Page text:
Day Ten - Cliffs of Moher

Today was an active one, as we headed out from Galway to the small town of Doolin, where we connected with our local guide, Pat Sweeney, for our walk along the Cliffs of Moher. He was quite the character; a local beef farmer who is also somewhat of an entrepreneur. He also runs a bed and breakfast with his wife, and rents out part of his property on the cliffside for weddings. As well, he is the head of a consortium of 27 local farmers who he convinced to donate a part of their land that runs along the cliffs to put in a path so that tourists could have access to the cliffs apart from the section that goes from the visitor centre. There was a large group of us, as we were combined with another tour group, which made for a very strung out trail of walkers. The trail itself is not that arduous, apart from a couple of challenging uphill sections, but what made it a little tricky were the many stiles you had to climb over, as well as the mucky condition on parts. We were feeling very blessed to have had a bright, sunny, relatively windless day, which afforded us fantastic views, not only of the cliffs, but also of the Aran Islands offshore. I can't imagine what it would be like to do this hike in wet, rainy conditions.

To say that the views are spectacular would be somewhat of an understatement. We hiked for a little over three hours and were amazed at the variety of vistas we saw. There was even a point where there is a waterfall tumbling down the cliff down to the ocean. At another, Pat explained that this was a place where surfers came, due to the high waves. All in all, an experience I am very glad to have been party to!

On our return trip to Galway, we stopped at a chocolate factory for a short explanation of the chocolate-making process, as well as a chance to buy some samples of their wares.

Our driver, Paul, had good intentions to take us back along the coastal road. However, partway on, a tour bus and a motor home had met up and were stuck, backing up traffic for a considerable distance. So back onto the motorway instead of the more scenic route!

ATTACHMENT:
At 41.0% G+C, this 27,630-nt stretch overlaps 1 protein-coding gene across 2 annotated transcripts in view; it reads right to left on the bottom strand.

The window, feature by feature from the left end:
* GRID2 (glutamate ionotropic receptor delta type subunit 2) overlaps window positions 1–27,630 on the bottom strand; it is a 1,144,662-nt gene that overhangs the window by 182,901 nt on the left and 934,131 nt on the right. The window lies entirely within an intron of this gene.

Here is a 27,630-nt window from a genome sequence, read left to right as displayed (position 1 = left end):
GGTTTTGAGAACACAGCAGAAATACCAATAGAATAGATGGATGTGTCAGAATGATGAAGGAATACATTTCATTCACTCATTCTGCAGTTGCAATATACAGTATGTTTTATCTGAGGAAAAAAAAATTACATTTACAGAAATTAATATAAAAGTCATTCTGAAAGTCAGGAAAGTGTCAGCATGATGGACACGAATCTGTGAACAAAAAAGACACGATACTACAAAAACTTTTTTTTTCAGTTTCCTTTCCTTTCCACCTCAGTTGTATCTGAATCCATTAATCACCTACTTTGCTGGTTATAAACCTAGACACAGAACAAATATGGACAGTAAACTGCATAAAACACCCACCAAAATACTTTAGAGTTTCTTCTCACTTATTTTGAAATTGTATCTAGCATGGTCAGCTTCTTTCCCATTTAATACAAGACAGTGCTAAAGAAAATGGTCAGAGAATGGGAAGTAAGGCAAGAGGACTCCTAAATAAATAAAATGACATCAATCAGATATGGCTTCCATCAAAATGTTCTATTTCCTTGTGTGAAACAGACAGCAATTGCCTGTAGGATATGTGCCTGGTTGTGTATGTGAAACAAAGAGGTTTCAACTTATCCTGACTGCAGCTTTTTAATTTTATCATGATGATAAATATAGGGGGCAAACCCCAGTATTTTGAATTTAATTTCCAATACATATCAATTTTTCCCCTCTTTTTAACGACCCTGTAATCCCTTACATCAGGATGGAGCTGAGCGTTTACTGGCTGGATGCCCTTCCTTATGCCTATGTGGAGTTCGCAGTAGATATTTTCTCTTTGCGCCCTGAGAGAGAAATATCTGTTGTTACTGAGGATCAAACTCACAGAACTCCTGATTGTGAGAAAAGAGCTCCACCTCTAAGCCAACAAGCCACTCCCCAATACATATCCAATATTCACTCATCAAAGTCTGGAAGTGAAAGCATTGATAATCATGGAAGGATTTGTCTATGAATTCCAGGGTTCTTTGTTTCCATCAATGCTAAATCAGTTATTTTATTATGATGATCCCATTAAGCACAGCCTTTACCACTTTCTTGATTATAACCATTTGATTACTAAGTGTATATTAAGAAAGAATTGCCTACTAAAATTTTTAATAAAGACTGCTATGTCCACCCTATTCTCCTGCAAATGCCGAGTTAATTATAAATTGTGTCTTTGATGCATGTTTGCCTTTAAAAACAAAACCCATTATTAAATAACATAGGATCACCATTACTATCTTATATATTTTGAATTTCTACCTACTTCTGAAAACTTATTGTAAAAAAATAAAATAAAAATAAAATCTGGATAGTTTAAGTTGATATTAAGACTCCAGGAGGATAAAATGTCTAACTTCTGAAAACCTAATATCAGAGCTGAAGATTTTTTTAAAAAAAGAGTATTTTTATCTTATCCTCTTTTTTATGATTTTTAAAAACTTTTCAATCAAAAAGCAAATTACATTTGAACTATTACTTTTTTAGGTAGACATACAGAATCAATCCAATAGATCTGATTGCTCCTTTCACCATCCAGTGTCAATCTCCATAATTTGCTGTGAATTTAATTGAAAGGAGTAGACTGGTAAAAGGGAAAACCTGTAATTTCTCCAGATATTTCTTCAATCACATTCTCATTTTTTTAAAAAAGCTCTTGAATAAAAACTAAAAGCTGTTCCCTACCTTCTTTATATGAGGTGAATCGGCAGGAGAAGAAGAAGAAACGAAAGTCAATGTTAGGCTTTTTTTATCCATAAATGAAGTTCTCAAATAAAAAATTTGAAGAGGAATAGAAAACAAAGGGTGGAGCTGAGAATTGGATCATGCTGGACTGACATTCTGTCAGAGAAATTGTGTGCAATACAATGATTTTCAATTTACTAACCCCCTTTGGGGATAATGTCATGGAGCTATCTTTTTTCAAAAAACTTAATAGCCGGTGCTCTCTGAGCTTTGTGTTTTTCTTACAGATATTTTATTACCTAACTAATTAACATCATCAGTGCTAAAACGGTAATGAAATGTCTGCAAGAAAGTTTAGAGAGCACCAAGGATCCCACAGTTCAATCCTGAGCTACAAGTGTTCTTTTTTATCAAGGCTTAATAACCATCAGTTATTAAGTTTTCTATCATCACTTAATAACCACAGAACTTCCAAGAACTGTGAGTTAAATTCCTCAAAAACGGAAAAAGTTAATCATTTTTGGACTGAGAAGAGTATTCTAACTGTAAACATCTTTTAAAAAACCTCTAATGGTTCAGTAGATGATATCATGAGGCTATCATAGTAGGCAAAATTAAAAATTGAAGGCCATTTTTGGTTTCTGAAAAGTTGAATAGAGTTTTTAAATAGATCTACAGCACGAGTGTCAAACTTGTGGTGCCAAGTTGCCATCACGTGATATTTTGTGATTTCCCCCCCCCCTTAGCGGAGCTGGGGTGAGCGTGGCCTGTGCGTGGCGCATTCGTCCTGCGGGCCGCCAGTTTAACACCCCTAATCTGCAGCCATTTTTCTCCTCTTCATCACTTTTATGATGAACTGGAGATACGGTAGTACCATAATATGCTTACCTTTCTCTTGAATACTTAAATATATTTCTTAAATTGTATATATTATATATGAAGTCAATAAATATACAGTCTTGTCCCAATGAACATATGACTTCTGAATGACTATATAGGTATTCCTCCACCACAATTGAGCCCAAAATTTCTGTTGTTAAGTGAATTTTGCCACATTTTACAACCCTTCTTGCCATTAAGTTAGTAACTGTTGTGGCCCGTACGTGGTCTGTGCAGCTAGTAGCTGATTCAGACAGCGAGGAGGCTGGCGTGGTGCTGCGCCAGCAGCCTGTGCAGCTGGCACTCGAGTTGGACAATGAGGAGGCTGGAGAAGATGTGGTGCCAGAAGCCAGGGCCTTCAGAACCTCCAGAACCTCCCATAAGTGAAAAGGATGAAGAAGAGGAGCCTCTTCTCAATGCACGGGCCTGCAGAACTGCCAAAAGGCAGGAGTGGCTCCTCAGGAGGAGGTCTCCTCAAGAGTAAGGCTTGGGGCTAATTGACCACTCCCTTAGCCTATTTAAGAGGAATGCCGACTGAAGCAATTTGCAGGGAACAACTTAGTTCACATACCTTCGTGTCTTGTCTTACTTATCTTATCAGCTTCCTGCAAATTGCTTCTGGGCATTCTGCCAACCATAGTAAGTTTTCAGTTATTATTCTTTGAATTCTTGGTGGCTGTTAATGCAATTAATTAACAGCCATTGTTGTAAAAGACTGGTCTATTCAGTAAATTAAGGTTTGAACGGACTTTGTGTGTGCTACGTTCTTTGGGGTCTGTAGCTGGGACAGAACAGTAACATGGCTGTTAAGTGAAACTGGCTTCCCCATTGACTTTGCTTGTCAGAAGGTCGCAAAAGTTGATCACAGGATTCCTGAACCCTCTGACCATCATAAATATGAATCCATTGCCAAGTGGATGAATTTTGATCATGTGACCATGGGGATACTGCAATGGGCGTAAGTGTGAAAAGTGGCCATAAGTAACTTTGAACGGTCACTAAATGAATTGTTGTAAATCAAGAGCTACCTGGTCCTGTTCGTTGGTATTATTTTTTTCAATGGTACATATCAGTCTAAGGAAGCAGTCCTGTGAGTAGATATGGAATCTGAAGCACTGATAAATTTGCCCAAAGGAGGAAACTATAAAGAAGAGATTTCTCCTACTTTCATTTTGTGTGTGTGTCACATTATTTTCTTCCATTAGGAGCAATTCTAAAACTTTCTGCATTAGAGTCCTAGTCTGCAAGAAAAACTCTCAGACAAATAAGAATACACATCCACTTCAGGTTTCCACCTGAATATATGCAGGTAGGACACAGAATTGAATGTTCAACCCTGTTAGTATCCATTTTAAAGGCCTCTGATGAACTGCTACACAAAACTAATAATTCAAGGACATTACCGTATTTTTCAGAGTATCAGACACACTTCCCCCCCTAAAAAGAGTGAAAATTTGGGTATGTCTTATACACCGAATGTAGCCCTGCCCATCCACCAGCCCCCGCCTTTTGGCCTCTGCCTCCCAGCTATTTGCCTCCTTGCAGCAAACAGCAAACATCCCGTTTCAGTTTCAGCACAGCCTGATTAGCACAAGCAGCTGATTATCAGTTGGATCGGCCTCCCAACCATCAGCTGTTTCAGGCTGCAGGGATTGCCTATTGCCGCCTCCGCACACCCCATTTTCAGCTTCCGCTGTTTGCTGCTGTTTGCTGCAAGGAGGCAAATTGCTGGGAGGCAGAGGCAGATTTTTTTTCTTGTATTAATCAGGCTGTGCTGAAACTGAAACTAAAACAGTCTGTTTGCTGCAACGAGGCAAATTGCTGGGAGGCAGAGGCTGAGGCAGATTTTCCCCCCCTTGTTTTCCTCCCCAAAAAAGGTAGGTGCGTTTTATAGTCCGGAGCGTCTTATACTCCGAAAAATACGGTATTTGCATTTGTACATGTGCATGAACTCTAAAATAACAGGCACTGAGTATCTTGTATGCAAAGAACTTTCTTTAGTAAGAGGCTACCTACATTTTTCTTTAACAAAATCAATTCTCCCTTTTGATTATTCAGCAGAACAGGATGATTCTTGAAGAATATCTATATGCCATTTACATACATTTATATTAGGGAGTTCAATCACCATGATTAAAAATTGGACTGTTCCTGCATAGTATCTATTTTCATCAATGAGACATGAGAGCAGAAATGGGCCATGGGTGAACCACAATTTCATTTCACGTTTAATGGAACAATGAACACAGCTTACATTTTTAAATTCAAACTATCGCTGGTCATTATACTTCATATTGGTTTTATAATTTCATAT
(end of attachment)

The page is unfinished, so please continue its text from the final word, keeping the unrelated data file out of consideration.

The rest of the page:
One thing we did see lots of today were fences constructed of rock, which is in plentiful supply in these parts. One particular type is called a "penny fence", which are rock fences which do not appear to have any particular purpose, but wind their way up the hillsides. In days gone by, after the time of Plantation in the 1600s, the Irish, who had farmed the lands for generations before, were supplanted by British settlers, and forced to become tenants on their own land. During times of famine, when crops failed and these Irish tenants had no means of support, their British landlords, if they had any compassion in their souls, would pay them a penny a day to build these fences, for which there really was no need or purpose, save to give the poor tenants an opportunity to stave off starvation. Hence the name "penny fences".

Once back, we headed over to Mike's recommended restaurant, McDonough's, not to be confused with the Golden Arches! They are known for their fish and chips, and from the generous portions and great taste, the reputation is well deserved! A bonus was that we could go next door to the pub and order our pints to bring back to the restaurant. But only with the proviso that we return the glasses when we were done! After dinner, Mary and I headed out to explore the town a bit more while the boys headed back to the hotel. On our trek about town we saw a hooker boat coming into the harbour, as well as the remnants of a performance in Eyre Square, the aftermath of which was piles and piles of colours streamers on the ground and in the trees.

A quick cleanup back at the hotel and then downstairs to take in the music session right in the hotel. It was great fun, with a lively group consisting of an older lady who played the button accordion and penny whistle, her son who played the fiddle and another young man who played the guitar and sang with a very robust voice. They handed out song sheets, so we ended up singing along with them, some songs we knew, others we did not. In between the singing, her husband came and gave us an impromptu history lesson on Galway and the surrounding area. It was a great way to end our time in this lovely, lovely city!!